Advanced mental health elective papers ‘would reduce the number of sections’

Fewer people with mental illness would suffer the trauma of the section if advanced choice documents – which set out a treatment plan while they are well – were included in reforms to the Mental Health Act, a leading psychiatrist has said.

Advanced Choice Documents are the only proven way to reduce the number of people detained under the Mental Health Act in England and Wales, which is one of the core aims of the reforms, said Dr Lade Smith, the president of the Royal College or Psychiatrists.

Research suggests that the use of these documents could reduce the number of mandatory detentions in psychiatric wards, often known as sectioning, by 25%, minimizing traumatic experiences for people with bipolar disorders, schizophrenia and other psychotic illnesses.

“It is high time that there is a reform of the Mental Health Act as the number of detentions is increasing, especially for marginalized groups, those who are poor or minority, especially the black Caribbean… Advanced Options documents were a recommendation of the review, I don’t know why they didn’t go through with it,” Smith said.

Advanced choice documents are especially effective in reducing the significantly higher incarceration rates for Black people with mental illness because they can help patients feel more autonomous and reduce unconscious biases.

The documents can also speed and improve recovery, and reduce time spent in the hospital, which can negatively impact patients’ jobs, homes or relationships, Smith said.

Advanced choice documents are similar to those used in palliative care. Patients work with a healthcare professional when they are able to identify the signs of a manic or psychotic episode, effective treatments and their personal preferences.

This may include background information and prompting questions to help healthcare providers identify delusional thinking patterns; medications and doses that were previously effective; and requesting to be hospitalized for their own safety, or, more unusually, that of others.

Although the documents have now been incorporated into NHS guidelines, uptake remains low due to limited awareness, logistical challenges and the misconception that patients may request ineffective treatments such as Reiki healing, Smith said.

“Ideally there should be a mandatory requirement for services to offer advanced choice documents to anyone who has ever been detained under the Mental Health Act – that is what we would like to see,” she said.

King’s College London wants to raise awareness with a new sitewhich will be used as a tool for the NHS to drive a culture shift towards shared decision-making.

Dr. Tania Gergel, a researcher at UCL who leads the Advance Choice project, said this would mark a move away from the ‘paternalistic’ model of psychiatry, which reflects that ‘people have a very good understanding of their illness’ .

In interviews for the project, she found examples where doctors refused to follow the advanced choice document. One patient had written that an antipsychotic drug worked for them at a lower dose, while the usual prescribed dose made them physically unwell, but this was ignored and recovery could only be achieved through a traumatic process of trial and error after the section.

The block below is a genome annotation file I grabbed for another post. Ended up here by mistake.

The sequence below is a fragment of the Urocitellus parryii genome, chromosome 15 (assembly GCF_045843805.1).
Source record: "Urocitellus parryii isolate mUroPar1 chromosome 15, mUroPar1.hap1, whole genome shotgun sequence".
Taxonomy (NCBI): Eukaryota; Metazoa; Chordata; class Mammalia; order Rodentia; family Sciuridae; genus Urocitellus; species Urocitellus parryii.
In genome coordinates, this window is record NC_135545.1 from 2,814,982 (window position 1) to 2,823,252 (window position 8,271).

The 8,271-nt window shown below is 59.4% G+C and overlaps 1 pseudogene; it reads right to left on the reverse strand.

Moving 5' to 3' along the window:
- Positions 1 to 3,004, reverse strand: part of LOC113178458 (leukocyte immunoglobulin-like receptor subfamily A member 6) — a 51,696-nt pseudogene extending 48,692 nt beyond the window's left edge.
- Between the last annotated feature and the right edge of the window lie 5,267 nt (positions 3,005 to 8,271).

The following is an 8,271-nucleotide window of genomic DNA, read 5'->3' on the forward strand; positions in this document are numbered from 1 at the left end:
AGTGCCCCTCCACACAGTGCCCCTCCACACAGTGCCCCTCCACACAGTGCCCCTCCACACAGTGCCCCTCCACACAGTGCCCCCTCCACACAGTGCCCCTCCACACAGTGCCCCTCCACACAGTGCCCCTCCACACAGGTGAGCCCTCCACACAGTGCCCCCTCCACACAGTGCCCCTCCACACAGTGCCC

skip the newsletter promotion

Others said they hated being injected, which is common in forced detentions, including in the buttocks when held in the middle of a ward. “People can feel like who they are as a person is being completely erased,” says Gergel.

Gergel, who has bipolar disorder, believes pre-choice documents saved her life as she experiences severe mixed manic and psychotic episodes in which she quickly becomes uncontrollably suicidal. She struggles to stay safe because she is good at hiding her symptoms.

Her document includes trigger questions to help doctors dispel her delusions, and includes a “self-binding” agreement, meaning that when these symptoms are present, she must receive immediate treatment and monitoring for her own safety. It adds that conventional medicines have not worked for her and she needs electroconvulsive therapy (ECT) – this helped doctors get hospital permission to give her this during pregnancy, a treatment that is usually avoided despite there being there is no evidence that the baby is harmed.

She said the document helps her understand intellectually why it is important to stay in the hospital, even if she feels the desire to go into hiding.

Since writing it, she said her episodes have been “much calmer.” ‘It really worked and kept me safe, even though I had serious suicidal thoughts. When I think back, no matter how difficult the episode was, the trauma is nothing compared to when it was still formal detention and literally being held.”

A spokesperson for the Department of Health and Social Care said the Mental Health Bill did not include provisions for a statutory document for advanced choices because “it is important that a person can make choices in advance in a way that best suits their needs, which may not always be the case. in a written document”. Instead, the bill gives pre-made choices the same legal weight, without the need for a legal document.